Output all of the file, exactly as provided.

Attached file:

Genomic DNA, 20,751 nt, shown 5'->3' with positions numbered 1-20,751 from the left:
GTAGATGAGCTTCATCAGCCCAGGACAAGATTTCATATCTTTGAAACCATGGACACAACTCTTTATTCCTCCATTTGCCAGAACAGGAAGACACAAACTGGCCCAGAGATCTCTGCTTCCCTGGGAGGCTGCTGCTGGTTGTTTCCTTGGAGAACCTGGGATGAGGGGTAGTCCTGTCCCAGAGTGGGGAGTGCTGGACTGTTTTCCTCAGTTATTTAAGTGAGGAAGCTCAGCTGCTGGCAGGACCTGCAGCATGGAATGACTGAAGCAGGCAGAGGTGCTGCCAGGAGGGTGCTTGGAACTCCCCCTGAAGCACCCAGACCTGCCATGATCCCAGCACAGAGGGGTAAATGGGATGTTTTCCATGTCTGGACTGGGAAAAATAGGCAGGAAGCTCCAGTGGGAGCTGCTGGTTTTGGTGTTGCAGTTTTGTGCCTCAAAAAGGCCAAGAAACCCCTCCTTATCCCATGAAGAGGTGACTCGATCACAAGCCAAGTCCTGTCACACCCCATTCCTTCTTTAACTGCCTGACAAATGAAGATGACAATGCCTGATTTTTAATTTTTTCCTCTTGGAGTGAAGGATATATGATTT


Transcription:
Genomic DNA, 20,751 nt, shown 5'->3' with positions numbered 1-20,751 from the left:
GTAGATGAGCTTCATCAGCCCAGGACAAGATTTCATATCTTTGAAACCATGGACACAACTCTTTATTCCTCCATTTGCCAGAACAGGAAGACACAAACTGGCCCAGAGATCTCTGCTTCCCTGGGAGGCTGCTGCTGGTTGTTTCCTTGGAGAACCTGGGATGAGGGGTAGTCCTGTCCCAGAGTGGGGAGTGCTGGACTGTTTTCCTCAGTTATTTAAGTGAGGAAGCTCAGCTGCTGGCAGGACCTGCAGCATGGAATGACTGAAGCAGGCAGAGGTGCTGCCAGGAGGGTGCTTGGAACTCCCCCTGAAGCACCCAGACCTGCCATGATCCCAGCACAGAGGGGTAAATGGGATGTTTTCCATGTCTGGACTGGGAAAAATAGGCAGGAAGCTCCAGTGGGAGCTGCTGGTTTTGGTGTTGCAGTTTTGTGCCTCAAAAAGGCCAAGAAACCCCTCCTTATCCCATGAAGAGGTGACTCGATCACAAGCCAAGTCCTGTCACACCCCATTCCTTCTTTAACTGCCTGACAAATGAAGATGACAATGCCTGATTTTTAATTTTTTCCTCTTGGAGTGAAGGATATATGATTT